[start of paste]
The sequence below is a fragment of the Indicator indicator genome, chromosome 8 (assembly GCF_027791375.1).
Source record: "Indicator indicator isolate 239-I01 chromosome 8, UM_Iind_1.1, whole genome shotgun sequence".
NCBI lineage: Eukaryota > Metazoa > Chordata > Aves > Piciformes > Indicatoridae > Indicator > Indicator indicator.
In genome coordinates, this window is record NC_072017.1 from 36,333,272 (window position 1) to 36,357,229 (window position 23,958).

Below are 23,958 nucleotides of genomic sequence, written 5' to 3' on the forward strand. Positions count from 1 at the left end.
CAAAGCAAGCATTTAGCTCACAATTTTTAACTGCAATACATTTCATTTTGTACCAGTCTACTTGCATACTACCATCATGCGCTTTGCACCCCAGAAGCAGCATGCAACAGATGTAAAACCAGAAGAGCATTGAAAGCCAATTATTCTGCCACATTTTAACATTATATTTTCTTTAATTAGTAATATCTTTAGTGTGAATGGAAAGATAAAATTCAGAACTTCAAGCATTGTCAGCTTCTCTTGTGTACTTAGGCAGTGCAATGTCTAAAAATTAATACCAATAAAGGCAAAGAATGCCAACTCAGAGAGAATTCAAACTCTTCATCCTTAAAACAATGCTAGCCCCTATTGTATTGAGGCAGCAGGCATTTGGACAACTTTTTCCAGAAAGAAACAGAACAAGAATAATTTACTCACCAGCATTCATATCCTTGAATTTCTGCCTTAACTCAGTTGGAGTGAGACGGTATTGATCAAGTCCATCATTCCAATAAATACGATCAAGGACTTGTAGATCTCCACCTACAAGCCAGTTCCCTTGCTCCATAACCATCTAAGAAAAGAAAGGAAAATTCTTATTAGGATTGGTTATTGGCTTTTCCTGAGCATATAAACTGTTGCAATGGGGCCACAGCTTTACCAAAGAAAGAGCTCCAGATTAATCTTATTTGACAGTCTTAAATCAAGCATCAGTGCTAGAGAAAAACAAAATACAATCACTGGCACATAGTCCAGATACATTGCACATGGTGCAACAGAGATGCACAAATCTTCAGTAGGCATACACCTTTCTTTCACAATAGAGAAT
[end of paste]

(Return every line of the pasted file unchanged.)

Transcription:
The sequence below is a fragment of the Indicator indicator genome, chromosome 8 (assembly GCF_027791375.1).
Source record: "Indicator indicator isolate 239-I01 chromosome 8, UM_Iind_1.1, whole genome shotgun sequence".
NCBI lineage: Eukaryota > Metazoa > Chordata > Aves > Piciformes > Indicatoridae > Indicator > Indicator indicator.
In genome coordinates, this window is record NC_072017.1 from 36,333,272 (window position 1) to 36,357,229 (window position 23,958).

Below are 23,958 nucleotides of genomic sequence, written 5' to 3' on the forward strand. Positions count from 1 at the left end.
CAAAGCAAGCATTTAGCTCACAATTTTTAACTGCAATACATTTCATTTTGTACCAGTCTACTTGCATACTACCATCATGCGCTTTGCACCCCAGAAGCAGCATGCAACAGATGTAAAACCAGAAGAGCATTGAAAGCCAATTATTCTGCCACATTTTAACATTATATTTTCTTTAATTAGTAATATCTTTAGTGTGAATGGAAAGATAAAATTCAGAACTTCAAGCATTGTCAGCTTCTCTTGTGTACTTAGGCAGTGCAATGTCTAAAAATTAATACCAATAAAGGCAAAGAATGCCAACTCAGAGAGAATTCAAACTCTTCATCCTTAAAACAATGCTAGCCCCTATTGTATTGAGGCAGCAGGCATTTGGACAACTTTTTCCAGAAAGAAACAGAACAAGAATAATTTACTCACCAGCATTCATATCCTTGAATTTCTGCCTTAACTCAGTTGGAGTGAGACGGTATTGATCAAGTCCATCATTCCAATAAATACGATCAAGGACTTGTAGATCTCCACCTACAAGCCAGTTCCCTTGCTCCATAACCATCTAAGAAAAGAAAGGAAAATTCTTATTAGGATTGGTTATTGGCTTTTCCTGAGCATATAAACTGTTGCAATGGGGCCACAGCTTTACCAAAGAAAGAGCTCCAGATTAATCTTATTTGACAGTCTTAAATCAAGCATCAGTGCTAGAGAAAAACAAAATACAATCACTGGCACATAGTCCAGATACATTGCACATGGTGCAACAGAGATGCACAAATCTTCAGTAGGCATACACCTTTCTTTCACAATAGAGAAT